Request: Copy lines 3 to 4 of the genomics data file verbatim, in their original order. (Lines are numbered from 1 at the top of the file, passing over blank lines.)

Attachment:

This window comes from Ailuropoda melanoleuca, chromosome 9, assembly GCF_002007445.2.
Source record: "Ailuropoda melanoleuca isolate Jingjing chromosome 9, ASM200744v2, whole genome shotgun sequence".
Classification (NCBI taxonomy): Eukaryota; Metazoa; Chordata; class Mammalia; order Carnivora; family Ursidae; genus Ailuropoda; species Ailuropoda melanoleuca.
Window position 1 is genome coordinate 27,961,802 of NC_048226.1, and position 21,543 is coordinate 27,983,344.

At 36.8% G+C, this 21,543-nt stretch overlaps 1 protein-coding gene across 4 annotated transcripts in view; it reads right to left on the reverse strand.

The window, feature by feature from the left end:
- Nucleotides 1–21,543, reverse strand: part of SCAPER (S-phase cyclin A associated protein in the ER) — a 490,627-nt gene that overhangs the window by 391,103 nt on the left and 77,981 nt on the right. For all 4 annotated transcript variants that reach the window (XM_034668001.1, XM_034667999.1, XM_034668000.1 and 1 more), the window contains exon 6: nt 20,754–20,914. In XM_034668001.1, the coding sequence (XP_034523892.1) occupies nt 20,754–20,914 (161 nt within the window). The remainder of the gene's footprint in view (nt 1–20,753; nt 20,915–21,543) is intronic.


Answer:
Classification (NCBI taxonomy): Eukaryota; Metazoa; Chordata; class Mammalia; order Carnivora; family Ursidae; genus Ailuropoda; species Ailuropoda melanoleuca.
Window position 1 is genome coordinate 27,961,802 of NC_048226.1, and position 21,543 is coordinate 27,983,344.